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Monday, March 14, 2016

CHILLING Reminder! – Must See “Fantastic Lies” 30 for 30 on ESPN

Last night I watched the ESPN 30 for 30 program “Fantastic Lies” about the impact of a false rape allegation on three innocent young men and their families, the Duke Lacrosse team, the Duke University campus, the Durham community, and the criminal justice system.  In a word, it was chilling and it’s a must see.  

It was not just chilling to consider it in isolation – all the injustices in that particular case.  It was chilling to be reminded of the case and to consider what happened in that Duke case when looking at the current military justice system, and how rape and sexual assault allegations are being handled in the military justice system.

One of the quotes from last night’s program that was particularly impactful when considering the parallels, was that the rape claim in the Duke case “Fed a narrative for people predisposed to believe that narrative.”

What narratives are we seeing from politicians, military leaders, advocates, the press, and the public when it comes to rape and sexual assault (UCMJ Article 120) allegations in the military justice system today?

“If a rape or sexual assault allegation has been made, it must be believed.”

“Investigating an alleged victim or her story re-victimizes her and should be drastically curtailed.”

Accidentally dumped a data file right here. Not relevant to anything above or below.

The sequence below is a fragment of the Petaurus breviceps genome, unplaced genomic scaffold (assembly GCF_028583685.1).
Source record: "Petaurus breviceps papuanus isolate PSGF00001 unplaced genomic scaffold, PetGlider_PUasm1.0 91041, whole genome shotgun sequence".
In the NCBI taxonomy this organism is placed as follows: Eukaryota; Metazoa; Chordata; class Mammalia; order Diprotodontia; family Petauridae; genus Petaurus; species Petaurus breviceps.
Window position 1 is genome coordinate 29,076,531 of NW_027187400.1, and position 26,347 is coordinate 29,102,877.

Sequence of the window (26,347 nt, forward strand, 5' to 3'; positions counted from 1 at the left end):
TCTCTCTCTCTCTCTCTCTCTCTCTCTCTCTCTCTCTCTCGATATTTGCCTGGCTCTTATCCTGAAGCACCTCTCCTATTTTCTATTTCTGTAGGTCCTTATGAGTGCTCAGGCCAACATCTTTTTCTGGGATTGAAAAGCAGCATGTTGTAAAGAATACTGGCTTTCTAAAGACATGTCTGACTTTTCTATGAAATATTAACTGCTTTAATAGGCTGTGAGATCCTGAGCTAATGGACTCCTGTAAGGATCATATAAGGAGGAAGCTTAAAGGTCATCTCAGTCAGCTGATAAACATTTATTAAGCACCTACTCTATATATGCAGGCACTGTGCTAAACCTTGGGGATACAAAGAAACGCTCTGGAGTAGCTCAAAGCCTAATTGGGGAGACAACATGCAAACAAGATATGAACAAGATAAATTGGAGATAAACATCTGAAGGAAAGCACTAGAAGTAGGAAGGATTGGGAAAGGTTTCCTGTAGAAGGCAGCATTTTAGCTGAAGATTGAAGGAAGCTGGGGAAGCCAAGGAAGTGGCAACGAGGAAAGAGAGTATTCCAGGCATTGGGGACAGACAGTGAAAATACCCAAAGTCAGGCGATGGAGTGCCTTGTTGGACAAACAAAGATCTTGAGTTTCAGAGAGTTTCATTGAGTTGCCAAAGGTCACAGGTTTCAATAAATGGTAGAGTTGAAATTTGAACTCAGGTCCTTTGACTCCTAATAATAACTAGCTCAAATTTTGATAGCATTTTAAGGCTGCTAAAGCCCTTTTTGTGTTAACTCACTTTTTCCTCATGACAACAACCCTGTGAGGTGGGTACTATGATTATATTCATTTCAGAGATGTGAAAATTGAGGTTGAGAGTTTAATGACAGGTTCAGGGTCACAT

“Confronting and defending against an alleged victim and her story re-victimizes her and the defense’s opportunity to do so should be severely limited.” 

These are the false and dangerous narratives that have motived terrible changes to the military justice system and the drum beat for predetermined outcomes in these military cases is as loud as the crowds that gathered in Durham to call for the heads of the innocent young men who were falsely accused of rape in that Duke Lacrosse case. 

This is not the first time I have posted about the Duke Lacrosse case; you can see some of my other posts at:

How the 30 for 30 presented the case just brought it all back, particularly how the public, the press, and the prosecutor in that Duke Lacrosse case got swept up in the narrative that the crime must have happened and guilt must be presumed and harshly punished. 

When the Duke Lacrosse case was over, the State Attorney General declared the young men to be innocent.  At least one reporter publicly apologized for her newspaper articles that condemned the young men and the lacrosse team.  The prosecutor was jailed and disbarred.  Lawsuits by the falsely accused young men were settled.  The complainant is now in prison for having murdered her boyfriend. 

Unfortunately, the lessons of the rush to convict these innocent young men in the court of public opinion and the court of law were either forgotten or ignored by all of those who now attack the military justice system and call for changes detrimental to the accused’s right to defend himself against military rape and sexual assault claims. 

This ESPN 30 for 30 comes on the heels of some very interesting military appellate cases that tell stories with disturbing parallels to the Duke case.  Take for example the Air Force case of United States v. Airman Basic Jane M. Neubauer.  The appellate opinion in that case appears here:

Airman Neubauer was a troubled young female airman who was working as a confidential informant for the Air Force OSI, while herself engaging in various misconduct.  Ultimately, she made a false sexual assault claim which she has now pled guilty to and admitted, under oath, in court, was UNTRUE.